Vascular Flora and Plant Communities of the Boston Harbor Islands
Publishied in Northeastern Naturalist: Vol. 12, No. sp3, pp. 49–74
From 2001 to 2003, 32 islands in the Boston Harbor Islands national park area were surveyed and inventoried for vascular plant species and plant communities. To date, 521 species in 99 plant families have been identified on these islands. A total of 229 species (44%) are exotic plants. On many islands, non-native plants account for 50% or more of the total flora. The islands with the largest number of plant species are: Worlds End (301), Peddocks (225), and Thompson (211). Duration and type of human uses are influential factors determining the present condition of the flora in the park. Seven rare plant taxa listed as endangered, threatened, special concern, or watch-list by the Massachusetts Natural Heritage and Endangered Species Program were documented on the Harbor Islands in this survey.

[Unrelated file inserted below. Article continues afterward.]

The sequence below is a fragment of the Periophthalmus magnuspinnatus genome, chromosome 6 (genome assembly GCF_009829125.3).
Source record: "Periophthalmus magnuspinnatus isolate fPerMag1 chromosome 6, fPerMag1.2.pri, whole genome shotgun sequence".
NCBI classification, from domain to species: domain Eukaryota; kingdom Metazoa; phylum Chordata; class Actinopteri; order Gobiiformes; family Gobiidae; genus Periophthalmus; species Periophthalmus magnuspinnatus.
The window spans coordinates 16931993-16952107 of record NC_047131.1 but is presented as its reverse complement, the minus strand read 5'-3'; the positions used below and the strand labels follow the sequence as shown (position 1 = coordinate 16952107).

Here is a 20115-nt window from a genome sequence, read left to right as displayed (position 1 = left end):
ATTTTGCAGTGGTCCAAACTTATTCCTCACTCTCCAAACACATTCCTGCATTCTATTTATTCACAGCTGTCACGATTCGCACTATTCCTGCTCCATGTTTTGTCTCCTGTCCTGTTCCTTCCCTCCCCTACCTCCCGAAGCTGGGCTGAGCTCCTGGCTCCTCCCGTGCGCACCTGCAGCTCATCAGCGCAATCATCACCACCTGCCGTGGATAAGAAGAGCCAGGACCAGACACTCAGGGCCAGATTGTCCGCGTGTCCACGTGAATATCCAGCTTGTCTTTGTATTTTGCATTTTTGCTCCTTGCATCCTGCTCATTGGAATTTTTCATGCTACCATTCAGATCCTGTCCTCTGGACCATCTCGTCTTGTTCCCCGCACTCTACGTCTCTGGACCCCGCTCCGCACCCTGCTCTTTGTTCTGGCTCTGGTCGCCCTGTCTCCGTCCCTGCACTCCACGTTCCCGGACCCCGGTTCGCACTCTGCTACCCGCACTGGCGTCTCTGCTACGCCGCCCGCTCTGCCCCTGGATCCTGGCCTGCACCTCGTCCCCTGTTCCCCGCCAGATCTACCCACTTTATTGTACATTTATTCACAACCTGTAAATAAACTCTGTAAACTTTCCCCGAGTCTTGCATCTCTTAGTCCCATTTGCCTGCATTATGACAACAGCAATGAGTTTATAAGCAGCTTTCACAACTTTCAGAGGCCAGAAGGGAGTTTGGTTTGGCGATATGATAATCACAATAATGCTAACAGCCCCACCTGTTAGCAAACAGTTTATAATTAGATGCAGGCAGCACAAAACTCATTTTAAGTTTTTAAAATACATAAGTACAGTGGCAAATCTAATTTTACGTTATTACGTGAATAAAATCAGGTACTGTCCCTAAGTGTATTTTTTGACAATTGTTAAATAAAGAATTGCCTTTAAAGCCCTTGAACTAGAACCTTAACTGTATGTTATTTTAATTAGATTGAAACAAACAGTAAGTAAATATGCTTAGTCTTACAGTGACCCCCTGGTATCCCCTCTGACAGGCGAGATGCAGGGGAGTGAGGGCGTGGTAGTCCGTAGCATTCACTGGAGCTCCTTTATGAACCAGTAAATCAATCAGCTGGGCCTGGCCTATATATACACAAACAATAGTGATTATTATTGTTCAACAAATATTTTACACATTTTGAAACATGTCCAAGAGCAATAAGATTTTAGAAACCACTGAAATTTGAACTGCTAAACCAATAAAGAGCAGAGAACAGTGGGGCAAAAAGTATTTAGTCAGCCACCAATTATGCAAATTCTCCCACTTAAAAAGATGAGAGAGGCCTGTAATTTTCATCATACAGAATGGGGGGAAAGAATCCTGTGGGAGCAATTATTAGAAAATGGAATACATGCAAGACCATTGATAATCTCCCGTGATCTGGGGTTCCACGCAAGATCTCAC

Upland vegetation communities on 18 islands have been surveyed, classified, and mapped. Plant communities found on the Harbor Islands include native and non-native forests and woodlands, maritime shrub communities, old fields, beach strand communities, maritime cliff communities, and dune systems.
Did You Know?
Clarence Burrage was a philanthropist who established the Hospital for Crippled Children on Bumpkin Island in 1902. It was one of the first facilities with ramps instead of stairs. Though it burned in 1945, the remains can be seen today at Boston Harbor Islands National Recreation Area. More...